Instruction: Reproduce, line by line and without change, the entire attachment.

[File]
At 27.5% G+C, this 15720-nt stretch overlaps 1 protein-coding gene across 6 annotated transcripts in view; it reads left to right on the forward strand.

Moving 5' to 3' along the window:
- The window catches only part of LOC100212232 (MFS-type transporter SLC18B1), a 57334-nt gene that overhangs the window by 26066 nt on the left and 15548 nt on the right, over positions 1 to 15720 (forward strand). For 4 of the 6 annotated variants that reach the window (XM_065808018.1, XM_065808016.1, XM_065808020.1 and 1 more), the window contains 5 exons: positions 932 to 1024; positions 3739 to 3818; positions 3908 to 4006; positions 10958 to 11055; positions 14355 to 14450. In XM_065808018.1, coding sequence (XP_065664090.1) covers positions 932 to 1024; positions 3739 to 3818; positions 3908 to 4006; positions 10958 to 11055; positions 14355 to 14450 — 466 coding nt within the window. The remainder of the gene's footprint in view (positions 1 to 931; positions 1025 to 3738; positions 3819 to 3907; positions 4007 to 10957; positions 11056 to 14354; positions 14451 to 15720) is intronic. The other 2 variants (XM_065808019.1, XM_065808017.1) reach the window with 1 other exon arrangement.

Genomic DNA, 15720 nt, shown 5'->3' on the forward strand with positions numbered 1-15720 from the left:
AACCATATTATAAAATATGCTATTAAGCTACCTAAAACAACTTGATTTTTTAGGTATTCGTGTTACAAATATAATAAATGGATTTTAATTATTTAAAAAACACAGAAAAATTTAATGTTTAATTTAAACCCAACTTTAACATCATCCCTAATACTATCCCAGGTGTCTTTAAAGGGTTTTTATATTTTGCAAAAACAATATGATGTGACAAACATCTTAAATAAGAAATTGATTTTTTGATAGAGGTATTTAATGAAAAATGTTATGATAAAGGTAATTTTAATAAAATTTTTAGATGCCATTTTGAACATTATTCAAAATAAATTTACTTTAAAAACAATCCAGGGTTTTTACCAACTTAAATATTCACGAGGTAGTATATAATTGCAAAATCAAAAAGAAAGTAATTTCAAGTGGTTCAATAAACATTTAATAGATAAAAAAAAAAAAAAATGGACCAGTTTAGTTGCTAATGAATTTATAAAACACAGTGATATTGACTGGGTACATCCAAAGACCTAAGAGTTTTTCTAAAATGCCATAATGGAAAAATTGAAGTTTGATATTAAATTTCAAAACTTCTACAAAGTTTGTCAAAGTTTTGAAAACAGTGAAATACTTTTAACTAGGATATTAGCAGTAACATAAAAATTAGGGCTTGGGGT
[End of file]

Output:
At 27.5% G+C, this 15720-nt stretch overlaps 1 protein-coding gene across 6 annotated transcripts in view; it reads left to right on the forward strand.

Moving 5' to 3' along the window:
- The window catches only part of LOC100212232 (MFS-type transporter SLC18B1), a 57334-nt gene that overhangs the window by 26066 nt on the left and 15548 nt on the right, over positions 1 to 15720 (forward strand). For 4 of the 6 annotated variants that reach the window (XM_065808018.1, XM_065808016.1, XM_065808020.1 and 1 more), the window contains 5 exons: positions 932 to 1024; positions 3739 to 3818; positions 3908 to 4006; positions 10958 to 11055; positions 14355 to 14450. In XM_065808018.1, coding sequence (XP_065664090.1) covers positions 932 to 1024; positions 3739 to 3818; positions 3908 to 4006; positions 10958 to 11055; positions 14355 to 14450 — 466 coding nt within the window. The remainder of the gene's footprint in view (positions 1 to 931; positions 1025 to 3738; positions 3819 to 3907; positions 4007 to 10957; positions 11056 to 14354; positions 14451 to 15720) is intronic. The other 2 variants (XM_065808019.1, XM_065808017.1) reach the window with 1 other exon arrangement.

Genomic DNA, 15720 nt, shown 5'->3' on the forward strand with positions numbered 1-15720 from the left:
AACCATATTATAAAATATGCTATTAAGCTACCTAAAACAACTTGATTTTTTAGGTATTCGTGTTACAAATATAATAAATGGATTTTAATTATTTAAAAAACACAGAAAAATTTAATGTTTAATTTAAACCCAACTTTAACATCATCCCTAATACTATCCCAGGTGTCTTTAAAGGGTTTTTATATTTTGCAAAAACAATATGATGTGACAAACATCTTAAATAAGAAATTGATTTTTTGATAGAGGTATTTAATGAAAAATGTTATGATAAAGGTAATTTTAATAAAATTTTTAGATGCCATTTTGAACATTATTCAAAATAAATTTACTTTAAAAACAATCCAGGGTTTTTACCAACTTAAATATTCACGAGGTAGTATATAATTGCAAAATCAAAAAGAAAGTAATTTCAAGTGGTTCAATAAACATTTAATAGATAAAAAAAAAAAAAAATGGACCAGTTTAGTTGCTAATGAATTTATAAAACACAGTGATATTGACTGGGTACATCCAAAGACCTAAGAGTTTTTCTAAAATGCCATAATGGAAAAATTGAAGTTTGATATTAAATTTCAAAACTTCTACAAAGTTTGTCAAAGTTTTGAAAACAGTGAAATACTTTTAACTAGGATATTAGCAGTAACATAAAAATTAGGGCTTGGGGT